Leonard Feldman

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Leonard Feldman, a partner in the Litigation group, focuses his practice on appellate work and complex commercial litigation. His appellate practice encompasses all phases of civil and criminal appeals, including emergency motions, expedited appeals, case management, drafting and oral argument. His commercial litigation experience includes class actions, antitrust (litigation and counseling), intellectual property, construction law, securities litigation, environmental litigation and civil rights. Leonard is currently a District Coordinator for the Ninth Circuit Pro Bono Program and is the Pro Bono Coordinator for Division One of the Washington Court of Appeals. He is also a lecturer and teaches a course on appellate practice at the University of Washington School of Law.

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A Tough Day For Miranda Rights: Supreme Court Holds (1) That Miranda Does Not Apply To Interrogations Outside The United States By Foreign Authorities Regarding A Foreign Crime, And (2) That An Equivocal Invocation Of The Right To Remain Silent Is No Invocation At All

The Supreme Court unanimously held in State v. Trochez-Jimenez (No. 88557-0) that Miranda and its progeny do not apply when a suspect requests an attorney during an interrogation conducted outside the United States by foreign authorities regarding a foreign crime. Based on that holding, the Court rejected Trochez-Jiminez’s argument that statements he made during custodial … Continue Reading

Defendants Are Not Entitled To Credit For Time Served For Required Pretrial Constraints By Statute, Equal Protection Principles, Or Double Jeopardy Protection Even Though Differences In Wealth Arguably Lead To Two Sets Of Sentencing Ranges.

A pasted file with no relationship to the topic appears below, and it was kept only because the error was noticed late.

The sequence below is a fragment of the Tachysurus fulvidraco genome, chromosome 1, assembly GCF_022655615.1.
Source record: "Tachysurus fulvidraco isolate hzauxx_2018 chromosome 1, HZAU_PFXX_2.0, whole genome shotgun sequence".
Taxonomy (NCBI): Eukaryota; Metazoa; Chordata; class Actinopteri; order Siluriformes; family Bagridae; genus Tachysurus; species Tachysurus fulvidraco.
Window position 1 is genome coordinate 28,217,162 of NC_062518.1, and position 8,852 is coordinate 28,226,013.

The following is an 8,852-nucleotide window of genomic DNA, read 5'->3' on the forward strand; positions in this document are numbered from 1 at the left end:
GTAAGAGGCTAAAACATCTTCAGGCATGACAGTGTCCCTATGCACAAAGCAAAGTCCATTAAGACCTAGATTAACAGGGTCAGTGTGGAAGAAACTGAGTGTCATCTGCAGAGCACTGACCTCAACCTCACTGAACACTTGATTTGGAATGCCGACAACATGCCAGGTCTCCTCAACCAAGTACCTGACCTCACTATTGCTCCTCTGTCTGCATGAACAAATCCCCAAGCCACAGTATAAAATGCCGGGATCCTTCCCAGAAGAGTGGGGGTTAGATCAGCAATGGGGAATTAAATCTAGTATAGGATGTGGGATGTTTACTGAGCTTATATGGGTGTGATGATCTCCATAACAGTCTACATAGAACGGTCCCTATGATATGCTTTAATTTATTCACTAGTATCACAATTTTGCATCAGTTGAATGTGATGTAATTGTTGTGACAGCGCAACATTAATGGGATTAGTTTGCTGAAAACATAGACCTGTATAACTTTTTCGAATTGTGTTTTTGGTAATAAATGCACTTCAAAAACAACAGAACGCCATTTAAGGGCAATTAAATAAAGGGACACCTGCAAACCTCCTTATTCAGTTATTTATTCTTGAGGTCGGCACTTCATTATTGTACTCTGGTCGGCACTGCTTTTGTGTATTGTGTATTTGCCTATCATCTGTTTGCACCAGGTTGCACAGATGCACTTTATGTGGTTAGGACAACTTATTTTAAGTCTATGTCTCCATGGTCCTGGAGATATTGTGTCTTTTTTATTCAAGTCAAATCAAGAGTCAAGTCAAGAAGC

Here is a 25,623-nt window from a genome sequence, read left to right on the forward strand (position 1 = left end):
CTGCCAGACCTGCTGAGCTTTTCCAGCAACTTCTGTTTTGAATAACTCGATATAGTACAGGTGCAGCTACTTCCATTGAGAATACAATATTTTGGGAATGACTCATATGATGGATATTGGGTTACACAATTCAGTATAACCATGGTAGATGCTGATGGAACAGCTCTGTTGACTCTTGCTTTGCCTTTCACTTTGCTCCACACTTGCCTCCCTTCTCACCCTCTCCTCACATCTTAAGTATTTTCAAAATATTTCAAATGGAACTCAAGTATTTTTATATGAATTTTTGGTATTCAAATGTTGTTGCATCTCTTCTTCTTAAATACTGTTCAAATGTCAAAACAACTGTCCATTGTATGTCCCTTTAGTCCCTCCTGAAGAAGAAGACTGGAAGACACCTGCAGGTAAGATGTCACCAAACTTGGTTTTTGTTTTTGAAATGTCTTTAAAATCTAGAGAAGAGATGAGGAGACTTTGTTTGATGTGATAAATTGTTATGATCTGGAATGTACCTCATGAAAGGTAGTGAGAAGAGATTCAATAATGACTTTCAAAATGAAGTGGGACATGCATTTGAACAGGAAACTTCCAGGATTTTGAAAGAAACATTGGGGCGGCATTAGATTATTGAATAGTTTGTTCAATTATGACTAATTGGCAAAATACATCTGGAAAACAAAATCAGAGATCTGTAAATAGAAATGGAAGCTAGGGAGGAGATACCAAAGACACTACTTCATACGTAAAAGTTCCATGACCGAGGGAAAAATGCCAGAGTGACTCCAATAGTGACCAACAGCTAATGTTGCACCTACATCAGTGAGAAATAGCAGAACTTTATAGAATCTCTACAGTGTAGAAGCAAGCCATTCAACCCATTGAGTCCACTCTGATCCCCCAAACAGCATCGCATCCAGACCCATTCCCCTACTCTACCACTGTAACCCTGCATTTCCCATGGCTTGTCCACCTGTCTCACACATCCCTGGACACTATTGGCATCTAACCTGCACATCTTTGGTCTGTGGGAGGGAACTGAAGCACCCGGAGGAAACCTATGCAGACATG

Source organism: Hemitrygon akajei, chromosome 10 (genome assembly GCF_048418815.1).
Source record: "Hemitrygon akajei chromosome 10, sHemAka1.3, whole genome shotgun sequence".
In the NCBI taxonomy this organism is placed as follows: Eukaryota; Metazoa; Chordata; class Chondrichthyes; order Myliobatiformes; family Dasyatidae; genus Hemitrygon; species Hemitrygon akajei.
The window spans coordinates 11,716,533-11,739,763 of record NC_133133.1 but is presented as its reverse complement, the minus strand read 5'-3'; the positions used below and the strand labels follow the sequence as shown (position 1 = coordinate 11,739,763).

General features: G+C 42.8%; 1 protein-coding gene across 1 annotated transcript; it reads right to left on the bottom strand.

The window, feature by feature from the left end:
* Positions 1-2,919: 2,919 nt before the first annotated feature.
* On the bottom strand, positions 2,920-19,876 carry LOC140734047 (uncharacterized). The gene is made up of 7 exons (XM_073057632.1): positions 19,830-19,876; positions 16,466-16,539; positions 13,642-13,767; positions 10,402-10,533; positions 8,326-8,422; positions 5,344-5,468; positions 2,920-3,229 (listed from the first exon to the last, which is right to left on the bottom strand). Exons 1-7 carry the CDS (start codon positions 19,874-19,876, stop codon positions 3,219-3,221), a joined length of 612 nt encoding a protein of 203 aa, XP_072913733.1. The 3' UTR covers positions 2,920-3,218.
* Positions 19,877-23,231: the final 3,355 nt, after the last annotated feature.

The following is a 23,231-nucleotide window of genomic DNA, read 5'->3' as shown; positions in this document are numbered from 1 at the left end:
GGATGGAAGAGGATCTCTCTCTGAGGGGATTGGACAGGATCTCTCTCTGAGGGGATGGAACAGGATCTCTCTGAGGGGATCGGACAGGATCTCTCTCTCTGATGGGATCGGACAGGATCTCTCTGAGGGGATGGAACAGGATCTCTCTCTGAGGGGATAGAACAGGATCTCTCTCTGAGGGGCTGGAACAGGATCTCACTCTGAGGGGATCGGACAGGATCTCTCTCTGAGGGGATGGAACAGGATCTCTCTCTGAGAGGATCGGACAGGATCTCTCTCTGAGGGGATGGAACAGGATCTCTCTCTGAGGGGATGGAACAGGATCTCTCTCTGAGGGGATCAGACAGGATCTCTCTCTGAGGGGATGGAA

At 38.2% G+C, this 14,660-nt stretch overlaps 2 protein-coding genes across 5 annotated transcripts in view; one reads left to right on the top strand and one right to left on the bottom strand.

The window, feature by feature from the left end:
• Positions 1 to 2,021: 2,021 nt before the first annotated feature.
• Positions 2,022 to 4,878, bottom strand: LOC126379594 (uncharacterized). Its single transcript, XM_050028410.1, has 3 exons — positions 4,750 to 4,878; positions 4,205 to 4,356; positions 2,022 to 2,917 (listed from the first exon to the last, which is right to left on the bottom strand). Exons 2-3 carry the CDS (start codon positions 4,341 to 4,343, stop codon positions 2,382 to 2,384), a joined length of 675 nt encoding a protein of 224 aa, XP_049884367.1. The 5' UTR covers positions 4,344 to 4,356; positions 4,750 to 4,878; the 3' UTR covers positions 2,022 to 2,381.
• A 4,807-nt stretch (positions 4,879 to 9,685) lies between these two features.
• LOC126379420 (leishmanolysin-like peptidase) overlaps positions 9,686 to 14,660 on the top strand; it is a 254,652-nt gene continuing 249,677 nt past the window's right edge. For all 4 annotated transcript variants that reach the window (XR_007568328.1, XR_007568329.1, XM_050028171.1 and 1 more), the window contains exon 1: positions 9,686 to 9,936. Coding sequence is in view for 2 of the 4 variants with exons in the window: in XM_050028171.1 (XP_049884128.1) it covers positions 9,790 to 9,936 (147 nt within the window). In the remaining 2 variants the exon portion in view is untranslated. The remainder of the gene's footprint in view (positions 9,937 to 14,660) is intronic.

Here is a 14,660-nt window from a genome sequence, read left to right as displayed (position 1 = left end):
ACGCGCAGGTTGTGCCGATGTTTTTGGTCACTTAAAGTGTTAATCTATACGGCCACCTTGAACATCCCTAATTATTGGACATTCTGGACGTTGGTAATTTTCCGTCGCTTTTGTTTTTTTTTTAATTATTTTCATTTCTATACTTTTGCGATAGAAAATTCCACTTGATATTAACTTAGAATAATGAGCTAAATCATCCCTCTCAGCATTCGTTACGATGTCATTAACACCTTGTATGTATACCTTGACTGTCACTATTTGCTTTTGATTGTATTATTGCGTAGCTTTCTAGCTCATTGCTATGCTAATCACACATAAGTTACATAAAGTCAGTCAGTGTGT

The Washington Supreme Court unanimously held in State v. Medina (No. 89147-8) that petitioner Mario Medina was not entitled to credit for time served for five years of required service in two King County Community Center for Alternative Programs (CCAP): one that required Medina to report in person to the Yesler Building daily as an … Continue Reading

The Sixth Amendment Guarantees Criminal Defendants A Right To Confront The Witnesses Against Them, But Not If The Defendant Intentionally Causes The Absence Of A Witness At Trial

A six-Justice majority of the Washington Supreme Court ruled in State v. Dobbs (No. 87472-7) that there was sufficient evidence that the defendant had forfeited his Sixth Amendment right to confront his accuser by causing her (through violence and threats) to protect herself by refusing to testify at trial. Three Justices dissented, largely because they … Continue Reading

Can a corporate healthcare provider’s defense counsel communicate ex parte with the corporate defendant’s employee if that employee was also the plaintiff’s treating physician? Sometimes yes, sometimes no.

A five-Justice majority of the Washington Supreme Court ruled in Youngs v. PeaceHealth (No. 87811-1) that a corporate healthcare provider’s defense counsel may communicate ex parte with the plaintiff’s treating physician if – and only if – the communication is for the purpose of providing legal advice, the physician has direct knowledge of the events … Continue Reading

General Partnership Partners Are Not Third Parties For Insurance Coverage

International Marine Underwriters v. ABCD Marine, LLC The IMU opinion is an interesting example of legal gymnastics.  The lead opinion engages in “interpretation” followed by “construction” – distinguishing between the two – in order to give meaning to the operative insurance policy.  It then applies Washington partnership law to ascertain the relationship between a partner … Continue Reading

Washington Supreme Court Redefines “Property of Another” for Purposes of Malicious Mischief Conviction

State of Washington v. Wooten [Wash. Sup. Ct. No. 87855-2] Commentary: David Wooten was convicted of first degree malicious mischief for damaging a home that he was purchasing pursuant to real estate contract. Wooten claimed on appeal that he did not damage “property of another,” an element of the offense, because he had exclusive possessory … Continue Reading